The US Dollar saw selling pressure after data showed China’s manufacturing sector expanded for the third consecutive month in May, boosting stock markets on hopes that the Asian giant would help reignite global demand. Australian economic news yielded mixed results in overnight trading. May’s UK Manufacturing PMI is on tap in European hours.
Key Overnight Developments
• Australian Manufacturing Shrinks at Slower Pace, Retail Sales Rise • Risky Assets See Boost as Chinese Manufacturing Expands for Third Month
Critical Levels The Euro was confined to a familiar range in overnight trading, oscillating in a 60-pip band above the 1.41 level. The British Pound trended gently upward, testing as high as 1.6245 before retreating back to the 1.62 mark. The US Dollar saw heavy selling pressure overnight as China’s manufacturing sector expanded for the third consecutive month in May, boosting stock markets on hopes that the Asian giant would reignite global demand, but prices retraced ahead of the European trading open.
Asia Session Highlights Australia’s AiG Performance of Manufacturing Index rose to 37.5 in May, the highest in seven months, rebounding from a record low at 30.1 registered in the preceding month. The reading remains below the 50 “boom-bust” level, suggesting that manufacturing continued to shrink but at a slower pace. Looking at the details of the report, the Production and New Orders components of the metric saw the most improvement while Inventories and Input Prices fell. This is cautiously encouraging news for the sector that employs over 21% of Australia’s labor force: rising orders and depleting inventories suggest firms are seeing a bit of a pick-up in demand, feeding hopes of eventual stabilization in employment and consumption.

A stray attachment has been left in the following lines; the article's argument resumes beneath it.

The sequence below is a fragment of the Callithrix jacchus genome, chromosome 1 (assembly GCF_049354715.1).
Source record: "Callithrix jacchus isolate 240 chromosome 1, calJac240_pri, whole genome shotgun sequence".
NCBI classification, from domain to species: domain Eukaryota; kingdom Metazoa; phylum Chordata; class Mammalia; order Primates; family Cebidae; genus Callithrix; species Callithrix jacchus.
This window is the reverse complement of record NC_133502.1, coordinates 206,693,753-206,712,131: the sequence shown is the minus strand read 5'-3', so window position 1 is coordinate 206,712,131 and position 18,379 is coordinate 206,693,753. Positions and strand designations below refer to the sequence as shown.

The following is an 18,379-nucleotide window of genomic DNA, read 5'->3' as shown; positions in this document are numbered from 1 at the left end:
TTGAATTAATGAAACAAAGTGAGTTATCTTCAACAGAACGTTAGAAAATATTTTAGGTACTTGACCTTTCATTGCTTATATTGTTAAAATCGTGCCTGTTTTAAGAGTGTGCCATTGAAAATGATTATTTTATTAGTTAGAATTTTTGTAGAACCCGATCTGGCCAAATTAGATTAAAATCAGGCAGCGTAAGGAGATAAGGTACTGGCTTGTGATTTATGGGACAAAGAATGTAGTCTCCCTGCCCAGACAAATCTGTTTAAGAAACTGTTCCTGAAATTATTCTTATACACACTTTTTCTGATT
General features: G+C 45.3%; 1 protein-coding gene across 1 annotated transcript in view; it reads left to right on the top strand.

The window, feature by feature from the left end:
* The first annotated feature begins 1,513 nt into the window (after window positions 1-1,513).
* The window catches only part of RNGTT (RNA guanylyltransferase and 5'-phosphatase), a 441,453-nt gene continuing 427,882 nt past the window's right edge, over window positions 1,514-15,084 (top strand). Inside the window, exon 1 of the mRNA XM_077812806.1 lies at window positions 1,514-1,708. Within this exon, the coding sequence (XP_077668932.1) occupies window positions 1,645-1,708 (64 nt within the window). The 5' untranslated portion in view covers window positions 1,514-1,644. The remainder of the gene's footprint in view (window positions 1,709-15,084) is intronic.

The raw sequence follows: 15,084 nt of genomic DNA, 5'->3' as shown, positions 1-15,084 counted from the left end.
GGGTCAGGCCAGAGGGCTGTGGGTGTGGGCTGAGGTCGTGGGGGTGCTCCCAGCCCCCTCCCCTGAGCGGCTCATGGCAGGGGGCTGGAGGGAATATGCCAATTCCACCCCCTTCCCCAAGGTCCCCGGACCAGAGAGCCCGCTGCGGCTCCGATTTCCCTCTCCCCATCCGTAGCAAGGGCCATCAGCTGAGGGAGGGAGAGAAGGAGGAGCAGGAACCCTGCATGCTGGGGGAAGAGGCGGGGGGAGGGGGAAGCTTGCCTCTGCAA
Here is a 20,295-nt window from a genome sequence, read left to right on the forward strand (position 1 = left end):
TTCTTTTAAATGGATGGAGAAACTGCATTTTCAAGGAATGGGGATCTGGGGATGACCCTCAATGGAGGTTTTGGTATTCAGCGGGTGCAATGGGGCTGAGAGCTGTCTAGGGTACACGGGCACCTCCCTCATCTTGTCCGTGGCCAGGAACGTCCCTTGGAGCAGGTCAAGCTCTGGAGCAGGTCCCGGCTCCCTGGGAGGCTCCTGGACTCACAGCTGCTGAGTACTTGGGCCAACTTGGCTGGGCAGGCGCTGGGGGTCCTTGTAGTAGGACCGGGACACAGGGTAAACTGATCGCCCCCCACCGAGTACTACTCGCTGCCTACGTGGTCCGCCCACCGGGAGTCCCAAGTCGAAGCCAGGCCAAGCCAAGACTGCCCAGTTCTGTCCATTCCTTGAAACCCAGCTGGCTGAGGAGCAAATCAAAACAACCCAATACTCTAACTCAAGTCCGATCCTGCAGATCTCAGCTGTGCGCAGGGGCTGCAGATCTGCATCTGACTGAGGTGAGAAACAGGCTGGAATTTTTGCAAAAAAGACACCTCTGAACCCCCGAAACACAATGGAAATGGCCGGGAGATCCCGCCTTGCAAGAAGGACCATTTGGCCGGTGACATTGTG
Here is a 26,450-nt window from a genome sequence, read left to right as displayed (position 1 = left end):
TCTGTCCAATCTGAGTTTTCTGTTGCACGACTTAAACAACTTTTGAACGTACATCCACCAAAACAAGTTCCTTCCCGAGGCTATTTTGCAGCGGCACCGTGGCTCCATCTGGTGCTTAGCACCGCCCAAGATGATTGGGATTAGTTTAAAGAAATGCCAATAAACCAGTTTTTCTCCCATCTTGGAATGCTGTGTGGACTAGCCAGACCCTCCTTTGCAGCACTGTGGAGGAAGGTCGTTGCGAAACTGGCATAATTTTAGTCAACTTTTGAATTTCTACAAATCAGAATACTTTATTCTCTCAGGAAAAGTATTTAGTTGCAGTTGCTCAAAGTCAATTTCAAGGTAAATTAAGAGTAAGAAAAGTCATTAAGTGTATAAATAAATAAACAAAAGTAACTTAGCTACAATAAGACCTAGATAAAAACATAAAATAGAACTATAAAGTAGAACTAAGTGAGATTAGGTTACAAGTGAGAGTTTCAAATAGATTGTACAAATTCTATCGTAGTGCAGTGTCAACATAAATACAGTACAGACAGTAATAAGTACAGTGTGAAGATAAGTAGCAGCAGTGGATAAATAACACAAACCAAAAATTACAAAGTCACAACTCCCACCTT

Australian Retail Sales continued to trend broadly higher: although receipts added a bit less than expected on a month-to-month basis (0.3% vs. 0.5% forecast), annualized sales grew 6.8% in the year to April, the most since January 2008. Retail activity is likely being supported by fiscal stimulus: the government has provided every Australian with A$950 in cash handouts since March. Sales of household goods outperformed, rising 3.9%. Although consumers’ willingness to commit to bigger-ticket purchases is heartening, it remains to be seen if momentum can be maintained after the fiscal boost is exhausted. Indeed, continued weakness in discretionary spending suggests Australians view the handouts as temporary relief and reflect expectations of lower spending power in the future.
Still, the antipodean economy is hardly out of the woods. TD Securities’ inflation estimate revealed that the annual pace of price growth fell to 1.5% in May, the lowest reading on record, while Company Operating Profits fell much more than economists expected in the first quarter, shedding -7.2%. This highlights that while the pace of decline may moderate over the coming months, a meaningful return to vibrant growth and employment is farther out on the horizon. Indeed, the economy is expected to continue to shrink through the end of this year with a modest rebound seen in the first quarter of 2010. Euro Session: What to Expect The UK Purchasing Manager Index is set to show that manufacturing contracted at a slower pace in May, rising to 44.0 from 42.9 in the previous month. On balance, only a print above the 50 “boom-bust” level is likely to have any substantial impact on the British Pound with sector weakness having been priced in for some time now. The data is most likely going to take a back seat to risk trends: US equity index futures are trading higher ahead of the opening bell in Europe suggesting risky assets will continue to advance, threatening safety-linked currencies (most notably the US Dollar) with continued selling pressure.
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